Nov 7 (Reuters) - Voters in Colorado, Arizona and Washington states have rejected ballot initiatives that sought to curb fossil fuels use by restricting drilling, putting a fee on carbon emissions or mandating wider use of renewable energy.
While polls have indicated rising concerns among Americans over carbon emissions and water quality, initiatives to rein in oil-and-gas activities were soundly rejected in several states on U.S. Election Day on Tuesday.
The results showed “voters reject policies that would make energy more expensive and less reliable to them, their families, and the larger economy,” said Thomas J. Pyle, president of free market advocacy group American Energy Alliance.
In Colorado, an initiative to limit new drilling near populated or vulnerable areas received 43 percent of the vote, less than the majority required to pass. The Washington state measure, which garnered 44 percent of the vote, would have imposed a fee on carbon emissions, mostly at the expense of the state’s oil refiners.
Groups defending the oil industry spent a combined $66 million to defeat the two measures, with much of the contributions coming from large energy companies. Washington state’s measure was supported by Microsoft co-founder Bill Gates and an alliance of environmental groups.
In Arizona, voters defeated a proposal backed by billionaire activist Thomas Steyer that would have required electricity providers to use renewable energy for half of their needs by 2030, up from the current 15 percent.
The measure was opposed by Arizona Public Service Co , the state’s largest utility, which argued it would be forced to shut coal and nuclear plants, and pass along those costs to customers.
Shares in oil producers operating in Colorado rallied on Wednesday, with Anadarko Petroleum Corp gaining 6.6 percent and Noble Energy Inc up 5.7 percent.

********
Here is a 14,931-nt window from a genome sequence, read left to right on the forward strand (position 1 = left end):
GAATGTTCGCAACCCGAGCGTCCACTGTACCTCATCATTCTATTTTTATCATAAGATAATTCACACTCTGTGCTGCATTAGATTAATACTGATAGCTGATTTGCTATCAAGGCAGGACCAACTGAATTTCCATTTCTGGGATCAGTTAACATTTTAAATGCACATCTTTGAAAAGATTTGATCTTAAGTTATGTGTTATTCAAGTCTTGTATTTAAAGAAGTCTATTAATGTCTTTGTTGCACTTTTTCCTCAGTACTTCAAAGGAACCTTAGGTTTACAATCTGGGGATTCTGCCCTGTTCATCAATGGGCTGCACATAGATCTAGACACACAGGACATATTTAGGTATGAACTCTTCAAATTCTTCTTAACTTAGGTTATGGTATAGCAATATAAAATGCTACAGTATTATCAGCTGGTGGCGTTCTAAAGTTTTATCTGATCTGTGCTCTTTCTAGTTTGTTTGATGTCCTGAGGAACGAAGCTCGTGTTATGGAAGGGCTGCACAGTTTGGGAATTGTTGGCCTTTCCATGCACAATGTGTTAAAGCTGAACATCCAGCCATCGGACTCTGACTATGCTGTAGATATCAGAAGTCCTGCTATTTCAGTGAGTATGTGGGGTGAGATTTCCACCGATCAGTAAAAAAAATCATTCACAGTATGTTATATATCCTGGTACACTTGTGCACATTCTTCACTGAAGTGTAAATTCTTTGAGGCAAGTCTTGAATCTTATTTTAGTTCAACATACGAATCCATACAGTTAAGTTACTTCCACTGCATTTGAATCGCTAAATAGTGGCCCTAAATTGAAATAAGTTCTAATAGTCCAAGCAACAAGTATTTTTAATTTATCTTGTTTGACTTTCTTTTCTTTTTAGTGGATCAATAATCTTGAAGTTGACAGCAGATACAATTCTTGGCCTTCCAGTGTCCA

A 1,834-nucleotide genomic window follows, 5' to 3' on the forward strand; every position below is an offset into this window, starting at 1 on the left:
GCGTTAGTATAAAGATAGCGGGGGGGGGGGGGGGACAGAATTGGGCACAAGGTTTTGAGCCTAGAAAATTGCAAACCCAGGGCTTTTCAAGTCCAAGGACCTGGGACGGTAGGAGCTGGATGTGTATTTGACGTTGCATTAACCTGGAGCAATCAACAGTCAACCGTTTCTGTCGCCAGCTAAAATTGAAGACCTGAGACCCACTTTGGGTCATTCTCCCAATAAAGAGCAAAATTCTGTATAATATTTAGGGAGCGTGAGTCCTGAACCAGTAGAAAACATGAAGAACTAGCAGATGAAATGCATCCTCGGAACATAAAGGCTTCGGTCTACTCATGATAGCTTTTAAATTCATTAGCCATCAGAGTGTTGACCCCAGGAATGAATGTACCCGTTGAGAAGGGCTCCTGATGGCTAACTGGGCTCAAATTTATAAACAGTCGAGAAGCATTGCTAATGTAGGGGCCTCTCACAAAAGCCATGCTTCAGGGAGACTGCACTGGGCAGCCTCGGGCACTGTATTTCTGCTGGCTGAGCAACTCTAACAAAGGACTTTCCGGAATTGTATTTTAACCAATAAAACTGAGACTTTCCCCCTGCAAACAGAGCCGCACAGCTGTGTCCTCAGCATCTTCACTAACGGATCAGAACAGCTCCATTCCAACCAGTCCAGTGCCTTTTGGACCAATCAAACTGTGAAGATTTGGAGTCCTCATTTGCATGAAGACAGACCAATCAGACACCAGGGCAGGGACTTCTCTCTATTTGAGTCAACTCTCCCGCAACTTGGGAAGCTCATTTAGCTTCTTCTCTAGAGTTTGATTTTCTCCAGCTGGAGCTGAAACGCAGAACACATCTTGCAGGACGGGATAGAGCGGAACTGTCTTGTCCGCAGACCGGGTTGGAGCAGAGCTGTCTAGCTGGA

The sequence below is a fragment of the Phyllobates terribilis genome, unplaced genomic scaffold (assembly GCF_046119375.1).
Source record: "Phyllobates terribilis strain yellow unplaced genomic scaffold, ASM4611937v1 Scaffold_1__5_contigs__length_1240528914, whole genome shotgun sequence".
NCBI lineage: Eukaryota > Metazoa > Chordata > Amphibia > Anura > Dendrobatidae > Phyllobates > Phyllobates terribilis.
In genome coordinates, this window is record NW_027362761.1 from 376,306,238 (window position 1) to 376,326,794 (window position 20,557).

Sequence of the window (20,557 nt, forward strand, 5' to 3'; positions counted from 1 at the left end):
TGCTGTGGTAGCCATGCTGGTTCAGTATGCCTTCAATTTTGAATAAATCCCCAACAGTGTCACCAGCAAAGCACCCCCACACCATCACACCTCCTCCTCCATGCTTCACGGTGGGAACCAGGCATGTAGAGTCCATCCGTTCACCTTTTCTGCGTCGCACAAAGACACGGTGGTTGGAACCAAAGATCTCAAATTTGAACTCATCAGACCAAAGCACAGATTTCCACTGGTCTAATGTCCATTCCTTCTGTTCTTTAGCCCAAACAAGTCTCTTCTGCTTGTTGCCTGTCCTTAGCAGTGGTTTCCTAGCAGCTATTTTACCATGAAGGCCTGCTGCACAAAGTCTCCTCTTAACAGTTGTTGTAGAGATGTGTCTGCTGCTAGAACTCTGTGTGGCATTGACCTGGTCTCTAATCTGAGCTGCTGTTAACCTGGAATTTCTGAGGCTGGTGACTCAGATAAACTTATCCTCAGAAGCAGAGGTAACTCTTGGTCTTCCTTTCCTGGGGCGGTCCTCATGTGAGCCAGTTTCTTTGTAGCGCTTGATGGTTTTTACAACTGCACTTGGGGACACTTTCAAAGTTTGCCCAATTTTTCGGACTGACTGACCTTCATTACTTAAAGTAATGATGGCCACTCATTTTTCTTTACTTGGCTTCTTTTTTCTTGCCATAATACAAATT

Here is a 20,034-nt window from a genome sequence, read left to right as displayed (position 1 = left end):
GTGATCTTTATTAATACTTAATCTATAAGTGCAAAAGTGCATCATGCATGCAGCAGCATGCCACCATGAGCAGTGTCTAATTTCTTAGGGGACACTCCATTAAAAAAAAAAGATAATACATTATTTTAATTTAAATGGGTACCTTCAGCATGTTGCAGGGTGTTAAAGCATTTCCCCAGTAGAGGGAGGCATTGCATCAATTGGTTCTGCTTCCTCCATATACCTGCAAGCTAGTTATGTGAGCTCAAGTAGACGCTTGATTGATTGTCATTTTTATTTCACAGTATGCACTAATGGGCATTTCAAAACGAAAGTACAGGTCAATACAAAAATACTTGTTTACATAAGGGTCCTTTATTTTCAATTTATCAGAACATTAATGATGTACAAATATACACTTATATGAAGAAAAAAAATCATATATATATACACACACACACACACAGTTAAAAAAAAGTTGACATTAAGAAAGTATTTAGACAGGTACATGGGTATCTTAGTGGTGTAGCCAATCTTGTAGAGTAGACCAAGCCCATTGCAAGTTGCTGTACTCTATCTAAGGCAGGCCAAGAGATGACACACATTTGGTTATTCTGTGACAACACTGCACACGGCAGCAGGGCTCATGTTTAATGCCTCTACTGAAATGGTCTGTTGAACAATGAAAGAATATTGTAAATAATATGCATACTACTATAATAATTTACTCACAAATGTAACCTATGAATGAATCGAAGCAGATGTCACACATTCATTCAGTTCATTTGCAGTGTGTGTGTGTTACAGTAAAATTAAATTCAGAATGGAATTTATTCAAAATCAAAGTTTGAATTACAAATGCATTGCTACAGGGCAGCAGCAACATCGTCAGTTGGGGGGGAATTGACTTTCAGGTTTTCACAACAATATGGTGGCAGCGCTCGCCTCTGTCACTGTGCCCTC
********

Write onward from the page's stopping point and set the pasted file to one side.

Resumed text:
“We think the wide margin of victory matters and that it will serve as a deterrent to those who might otherwise decide to fund another round of opposition to the industry in the next election cycle,” Capital One Advisors wrote in a Wednesday note.
Colorado’s proposal would have required new oil wells to be at least 2,500 feet (762 m), five times the current minimum separation, from occupied or sensitive areas, effectively placing much of the state off-limits to new drilling.
“We are proud of our thousands of volunteers who fought ‘til the very end to protect their communities,” said Russell Mendell, of anti-fracking group Colorado Rising, which backed the measure. “We will not stop until our Colorado neighborhoods are safe from this dangerous industrial activity.”
But opponents, including Colorado municipal officials, warned that the measure would have cost the state’s economy billions of dollars, and would have reduced funding for roads, schools and public safety.
“The oil and natural gas industry and its employees look forward to discussing concerns with reasonable people looking for reasonable solutions,” said Karen Crummy, communications director for Protect Colorado, a group backed by oil companies that opposed the measure. (Reporting by Liz Hampton and Gary McWilliams in Houston; Writing by David Gaffen; Editing by Jeffrey Benkoe)